Managing the Marginal Performer

Written by: Cormac McGrane | Posted on: | Category:

What is a Marginal Performer?

A marginal performer is an employee, at any level of the organisation, who fails to meet the expectations of their role. Marginal performers are generally carried by the organisation because their replacement cost and effort is regarded as too much trouble to go through.

Marginal performers tend to have a negative impact on those around them and can reduce the performance of your stronger employees. So, to protect the organisation, it is always worth investing in your marginal performers, if you are not prepared to replace them.

Performance failures tend to fall into two or three of the following categories. Skills and Knowledge. Such issues are often resolved through further training and mentoring. Behaviour and Conduct. This area is most often dealt with through coaching and mentoring. Ability and Aptitude. Does this individual have the mental capacity to function in this role?

All three are connected; for example, an individual with lower ability and aptitude rating may struggle to accumulate the knowledge and understanding needed to take control of their role. An individual who has a skill deficiency may become defensive and react negatively to criticism, no matter how constructive and well-intentioned.

Many of these issues are avoided through the use of structured assessment during the selection process. Behavioural Assessment tools can help identify the behavioural requirements of the job and the potential of the candidate. Ability and Skills Tests can often identify weaknesses in the other two areas.

However, such tools and assessment techniques can also have a role to play when an individual has unfortunately slipped through any gaps in the selection process and whose development needs have now become apparent. Or perhaps, organisational needs required an individual with an incomplete skillset to fill an emergency role on a temporary basis.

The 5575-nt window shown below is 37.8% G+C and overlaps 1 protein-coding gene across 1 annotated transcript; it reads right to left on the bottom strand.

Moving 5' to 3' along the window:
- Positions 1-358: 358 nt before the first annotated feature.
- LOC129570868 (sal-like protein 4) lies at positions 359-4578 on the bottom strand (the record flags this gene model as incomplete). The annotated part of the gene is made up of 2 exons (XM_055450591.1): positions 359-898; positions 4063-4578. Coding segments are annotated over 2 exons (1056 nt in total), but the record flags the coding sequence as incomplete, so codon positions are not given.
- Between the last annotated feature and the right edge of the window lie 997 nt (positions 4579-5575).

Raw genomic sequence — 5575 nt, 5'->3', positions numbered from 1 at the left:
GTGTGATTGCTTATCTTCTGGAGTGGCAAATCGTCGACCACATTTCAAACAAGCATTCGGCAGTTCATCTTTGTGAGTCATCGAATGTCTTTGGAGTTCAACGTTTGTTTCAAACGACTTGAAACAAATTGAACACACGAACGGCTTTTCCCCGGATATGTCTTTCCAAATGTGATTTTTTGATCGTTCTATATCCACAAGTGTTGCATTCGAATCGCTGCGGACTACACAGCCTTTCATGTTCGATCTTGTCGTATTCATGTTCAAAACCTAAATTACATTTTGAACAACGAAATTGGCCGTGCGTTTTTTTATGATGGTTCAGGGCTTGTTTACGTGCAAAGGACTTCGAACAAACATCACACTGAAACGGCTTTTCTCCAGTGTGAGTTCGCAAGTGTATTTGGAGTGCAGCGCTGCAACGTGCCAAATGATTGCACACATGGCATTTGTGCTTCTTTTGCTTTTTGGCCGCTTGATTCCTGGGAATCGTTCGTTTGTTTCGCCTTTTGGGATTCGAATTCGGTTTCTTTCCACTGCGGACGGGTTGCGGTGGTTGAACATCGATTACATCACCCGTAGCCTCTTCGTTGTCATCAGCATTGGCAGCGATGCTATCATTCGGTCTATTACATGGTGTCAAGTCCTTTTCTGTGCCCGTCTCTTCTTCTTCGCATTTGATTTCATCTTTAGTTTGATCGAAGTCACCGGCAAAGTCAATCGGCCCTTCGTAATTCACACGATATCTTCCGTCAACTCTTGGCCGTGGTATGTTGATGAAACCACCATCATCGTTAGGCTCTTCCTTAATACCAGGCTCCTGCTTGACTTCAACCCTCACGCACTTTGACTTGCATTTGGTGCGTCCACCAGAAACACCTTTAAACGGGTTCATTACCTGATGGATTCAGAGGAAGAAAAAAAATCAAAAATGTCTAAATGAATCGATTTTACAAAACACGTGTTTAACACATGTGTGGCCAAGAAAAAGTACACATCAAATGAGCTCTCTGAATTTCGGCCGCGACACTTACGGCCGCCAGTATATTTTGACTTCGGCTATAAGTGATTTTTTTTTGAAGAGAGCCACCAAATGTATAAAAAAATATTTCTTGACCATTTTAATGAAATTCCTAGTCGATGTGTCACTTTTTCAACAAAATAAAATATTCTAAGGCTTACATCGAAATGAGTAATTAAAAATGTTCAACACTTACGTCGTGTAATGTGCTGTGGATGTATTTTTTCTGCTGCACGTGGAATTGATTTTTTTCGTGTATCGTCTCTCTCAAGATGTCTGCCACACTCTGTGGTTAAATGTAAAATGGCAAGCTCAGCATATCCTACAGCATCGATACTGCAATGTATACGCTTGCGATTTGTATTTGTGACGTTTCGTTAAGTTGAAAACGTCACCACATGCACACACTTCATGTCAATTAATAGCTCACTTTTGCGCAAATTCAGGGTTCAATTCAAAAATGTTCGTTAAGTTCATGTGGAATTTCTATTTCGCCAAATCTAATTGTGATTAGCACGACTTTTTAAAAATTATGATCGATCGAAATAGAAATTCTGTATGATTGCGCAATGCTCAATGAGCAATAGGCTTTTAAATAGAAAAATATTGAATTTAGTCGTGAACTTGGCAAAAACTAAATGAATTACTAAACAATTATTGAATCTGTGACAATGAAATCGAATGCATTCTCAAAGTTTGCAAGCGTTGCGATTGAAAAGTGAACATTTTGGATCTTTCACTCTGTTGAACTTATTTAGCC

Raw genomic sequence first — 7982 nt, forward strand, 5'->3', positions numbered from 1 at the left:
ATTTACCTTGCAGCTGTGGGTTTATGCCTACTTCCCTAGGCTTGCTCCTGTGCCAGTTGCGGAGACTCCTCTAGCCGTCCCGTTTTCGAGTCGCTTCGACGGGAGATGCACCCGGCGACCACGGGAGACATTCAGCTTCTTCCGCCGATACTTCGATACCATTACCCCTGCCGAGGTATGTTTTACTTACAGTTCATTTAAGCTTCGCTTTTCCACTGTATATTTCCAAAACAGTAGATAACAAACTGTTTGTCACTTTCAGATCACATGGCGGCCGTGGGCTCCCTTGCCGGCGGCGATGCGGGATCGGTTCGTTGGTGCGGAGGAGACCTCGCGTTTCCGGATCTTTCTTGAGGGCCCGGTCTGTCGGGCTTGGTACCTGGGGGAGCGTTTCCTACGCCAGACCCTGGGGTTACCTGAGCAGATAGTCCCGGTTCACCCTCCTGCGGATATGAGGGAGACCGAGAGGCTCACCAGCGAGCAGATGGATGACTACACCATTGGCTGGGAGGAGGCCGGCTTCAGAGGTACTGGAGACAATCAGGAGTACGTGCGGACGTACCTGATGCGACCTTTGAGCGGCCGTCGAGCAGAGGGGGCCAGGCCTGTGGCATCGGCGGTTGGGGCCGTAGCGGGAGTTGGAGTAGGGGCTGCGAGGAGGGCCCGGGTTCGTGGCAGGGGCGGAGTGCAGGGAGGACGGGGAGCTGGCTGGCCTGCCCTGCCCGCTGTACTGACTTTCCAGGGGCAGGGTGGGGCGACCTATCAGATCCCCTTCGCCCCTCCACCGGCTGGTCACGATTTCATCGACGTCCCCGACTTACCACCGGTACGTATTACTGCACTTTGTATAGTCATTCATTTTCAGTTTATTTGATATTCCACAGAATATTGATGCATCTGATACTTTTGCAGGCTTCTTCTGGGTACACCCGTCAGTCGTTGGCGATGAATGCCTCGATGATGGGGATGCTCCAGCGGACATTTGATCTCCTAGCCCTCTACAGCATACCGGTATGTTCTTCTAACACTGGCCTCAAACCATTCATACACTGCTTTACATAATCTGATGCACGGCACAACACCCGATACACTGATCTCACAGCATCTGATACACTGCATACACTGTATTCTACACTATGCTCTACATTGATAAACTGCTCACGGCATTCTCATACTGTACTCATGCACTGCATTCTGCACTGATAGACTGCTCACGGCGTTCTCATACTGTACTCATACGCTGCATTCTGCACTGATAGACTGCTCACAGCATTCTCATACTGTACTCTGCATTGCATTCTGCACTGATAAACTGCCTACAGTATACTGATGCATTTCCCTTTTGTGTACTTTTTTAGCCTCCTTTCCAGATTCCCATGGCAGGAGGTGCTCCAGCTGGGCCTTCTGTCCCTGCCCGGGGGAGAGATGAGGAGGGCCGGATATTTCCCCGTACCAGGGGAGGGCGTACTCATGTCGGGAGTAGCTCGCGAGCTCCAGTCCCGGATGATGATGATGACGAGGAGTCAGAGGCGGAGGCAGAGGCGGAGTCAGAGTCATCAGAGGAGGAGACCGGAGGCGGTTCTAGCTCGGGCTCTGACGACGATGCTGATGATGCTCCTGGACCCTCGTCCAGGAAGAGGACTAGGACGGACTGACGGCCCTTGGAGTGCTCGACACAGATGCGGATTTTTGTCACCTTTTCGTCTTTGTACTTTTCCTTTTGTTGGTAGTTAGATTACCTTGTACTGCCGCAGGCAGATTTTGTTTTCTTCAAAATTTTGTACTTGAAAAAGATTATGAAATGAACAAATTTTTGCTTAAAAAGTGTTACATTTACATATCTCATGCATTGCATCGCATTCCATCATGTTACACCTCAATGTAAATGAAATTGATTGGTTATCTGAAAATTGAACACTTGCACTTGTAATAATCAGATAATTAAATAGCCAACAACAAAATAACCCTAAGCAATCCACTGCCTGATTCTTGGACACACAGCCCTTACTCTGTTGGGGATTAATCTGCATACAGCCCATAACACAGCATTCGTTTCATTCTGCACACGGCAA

Post-Hire or Post-Promotion Assessment can help quickly identify these areas and can help the HR Team or Line Manager to assess their options.

  1. Continue without intervention and allow the individual to discover and overcome their challenges unaided.
  2. Use a structured intervention to address the individual's specific developmental needs.
  3. Take action to remove the individual from the situation.
  4. Take disciplinary action.

360 Degree Feedback is another option that can add more clarity to a performance-related issue. It adds further cost and is typically reserved for more senior positions or mission-critical roles.

Where an action is to be taken, The McQuaig System offers you a number of intervention routes.

The McQuaig Job Survey may be administered to a selection of individual's who are familiar with the role. These Job Survey Profiles may then be compared to the poor performer's Word Survey Profile to identify potential gaps and limitations. This option may offer a route to training or coaching for improved performance.

The poor performer's Word Survey Self-Development Report may be run to provide structure and guidance for any coaching intervention or to provide useful feedback to the poor performer directly.

The McQuaig System Tools can also be used to provide guidance to the individual's line manager. Sections of the Word Survey such as Management Overview, Strategies for Coaching and Developing, Motivation Factors and Developmental Learning Style may all have a role to play. Assessment is for so much more than just recruitment.


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